B cells under influence: transformation of B cells by Epstein-Barr virus

Nat Rev Immunol. 2003 Oct;3(10):801-12. doi: 10.1038/nri1201.


Epstein-Barr virus (EBV) is an extremely successful virus, infecting more than 90% of the human population worldwide. After primary infection, the virus persists for the life of the host, usually as a harmless passenger residing in B cells. However, EBV can transform B cells, which can result in the development of malignant lymphomas. Intriguingly, the three main types of EBV-associated B-cell lymphoma - that is, Burkitt lymphoma, Hodgkin lymphoma and post-transplant lymphomas - seem to derive from germinal-centre B cells or atypical survivors of the germinal-centre reaction in most, if not all, cases, indicating that EBV-infected germinal-centre B cells are at particular risk for malignant transformation.

Publication types

  • Research Support, Non-U.S. Gov't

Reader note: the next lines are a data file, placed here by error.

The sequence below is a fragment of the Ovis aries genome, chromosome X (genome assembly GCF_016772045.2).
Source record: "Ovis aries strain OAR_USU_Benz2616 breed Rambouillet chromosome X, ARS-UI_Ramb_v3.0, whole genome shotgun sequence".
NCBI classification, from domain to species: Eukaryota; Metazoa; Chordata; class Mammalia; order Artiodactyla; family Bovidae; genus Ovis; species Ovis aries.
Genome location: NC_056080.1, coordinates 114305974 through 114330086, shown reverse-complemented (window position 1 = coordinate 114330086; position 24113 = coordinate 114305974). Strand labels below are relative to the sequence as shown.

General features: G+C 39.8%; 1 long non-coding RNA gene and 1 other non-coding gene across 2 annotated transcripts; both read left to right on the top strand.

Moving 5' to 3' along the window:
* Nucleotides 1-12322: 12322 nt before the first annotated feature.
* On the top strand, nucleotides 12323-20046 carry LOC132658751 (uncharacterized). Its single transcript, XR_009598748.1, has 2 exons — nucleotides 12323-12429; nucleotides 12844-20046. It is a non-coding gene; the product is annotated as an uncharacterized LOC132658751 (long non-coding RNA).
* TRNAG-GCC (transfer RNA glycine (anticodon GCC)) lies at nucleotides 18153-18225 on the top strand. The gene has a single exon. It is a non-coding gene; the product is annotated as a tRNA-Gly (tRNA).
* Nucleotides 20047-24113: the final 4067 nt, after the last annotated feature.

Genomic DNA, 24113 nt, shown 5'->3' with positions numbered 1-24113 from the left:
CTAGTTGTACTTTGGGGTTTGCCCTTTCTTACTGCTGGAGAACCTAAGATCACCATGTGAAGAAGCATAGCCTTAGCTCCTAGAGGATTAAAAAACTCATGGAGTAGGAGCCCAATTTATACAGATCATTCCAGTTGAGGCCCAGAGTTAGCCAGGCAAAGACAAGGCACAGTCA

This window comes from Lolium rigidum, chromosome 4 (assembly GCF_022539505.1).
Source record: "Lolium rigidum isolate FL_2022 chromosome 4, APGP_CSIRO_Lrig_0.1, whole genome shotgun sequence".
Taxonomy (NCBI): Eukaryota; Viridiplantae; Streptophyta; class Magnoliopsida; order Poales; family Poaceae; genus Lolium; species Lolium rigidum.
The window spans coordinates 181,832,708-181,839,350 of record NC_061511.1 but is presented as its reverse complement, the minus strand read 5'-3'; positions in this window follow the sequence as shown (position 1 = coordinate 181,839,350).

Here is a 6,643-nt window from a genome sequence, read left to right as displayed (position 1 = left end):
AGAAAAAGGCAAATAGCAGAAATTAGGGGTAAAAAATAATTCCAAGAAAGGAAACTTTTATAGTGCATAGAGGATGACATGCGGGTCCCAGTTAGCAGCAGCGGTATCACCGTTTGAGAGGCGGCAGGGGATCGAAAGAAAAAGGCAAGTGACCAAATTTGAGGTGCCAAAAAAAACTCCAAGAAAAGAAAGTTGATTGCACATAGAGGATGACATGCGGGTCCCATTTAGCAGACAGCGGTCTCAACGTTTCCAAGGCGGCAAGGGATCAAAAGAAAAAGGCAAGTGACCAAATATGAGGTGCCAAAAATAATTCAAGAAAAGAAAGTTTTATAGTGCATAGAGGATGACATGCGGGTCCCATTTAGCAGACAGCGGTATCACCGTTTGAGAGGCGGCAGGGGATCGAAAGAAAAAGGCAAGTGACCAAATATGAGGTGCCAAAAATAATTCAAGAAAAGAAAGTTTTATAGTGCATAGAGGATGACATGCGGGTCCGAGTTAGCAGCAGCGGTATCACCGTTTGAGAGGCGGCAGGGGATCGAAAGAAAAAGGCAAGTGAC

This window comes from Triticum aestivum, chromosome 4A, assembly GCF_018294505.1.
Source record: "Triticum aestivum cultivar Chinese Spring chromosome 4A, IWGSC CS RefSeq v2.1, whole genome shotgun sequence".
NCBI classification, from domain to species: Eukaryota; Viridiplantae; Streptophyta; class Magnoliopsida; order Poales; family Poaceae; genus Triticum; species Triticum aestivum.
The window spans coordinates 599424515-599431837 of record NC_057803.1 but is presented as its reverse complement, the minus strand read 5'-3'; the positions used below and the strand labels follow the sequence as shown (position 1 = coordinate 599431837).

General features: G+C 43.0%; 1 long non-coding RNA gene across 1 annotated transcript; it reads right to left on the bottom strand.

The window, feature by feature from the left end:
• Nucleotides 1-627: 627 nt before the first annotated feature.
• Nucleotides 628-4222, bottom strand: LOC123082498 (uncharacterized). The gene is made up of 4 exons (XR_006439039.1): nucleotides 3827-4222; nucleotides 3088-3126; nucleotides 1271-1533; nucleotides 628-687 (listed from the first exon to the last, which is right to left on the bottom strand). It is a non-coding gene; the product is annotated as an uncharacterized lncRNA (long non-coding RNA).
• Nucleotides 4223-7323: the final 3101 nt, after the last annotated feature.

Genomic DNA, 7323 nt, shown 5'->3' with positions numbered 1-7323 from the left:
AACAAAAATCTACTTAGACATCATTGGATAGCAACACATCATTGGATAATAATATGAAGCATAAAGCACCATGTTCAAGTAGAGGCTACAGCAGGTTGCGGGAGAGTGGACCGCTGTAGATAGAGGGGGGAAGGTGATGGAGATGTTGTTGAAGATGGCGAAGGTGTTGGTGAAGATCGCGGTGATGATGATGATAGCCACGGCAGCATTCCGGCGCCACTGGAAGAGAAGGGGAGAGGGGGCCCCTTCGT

• Review

MeSH terms

  • B-Lymphocytes / immunology*
  • B-Lymphocytes / virology
  • Cell Transformation, Viral / immunology*
  • Epstein-Barr Virus Nuclear Antigens / immunology
  • Germinal Center / immunology
  • Germinal Center / virology
  • Herpesvirus 4, Human / immunology*
  • Herpesvirus 4, Human / pathogenicity
  • Humans
  • Infectious Mononucleosis / immunology
  • Infectious Mononucleosis / virology
  • Lymphocyte Activation / immunology
  • Lymphoma, B-Cell / immunology
  • Lymphoma, B-Cell / virology
  • Viral Matrix Proteins / immunology


  • EBV-associated membrane antigen, Epstein-Barr virus
  • Epstein-Barr Virus Nuclear Antigens
  • Viral Matrix Proteins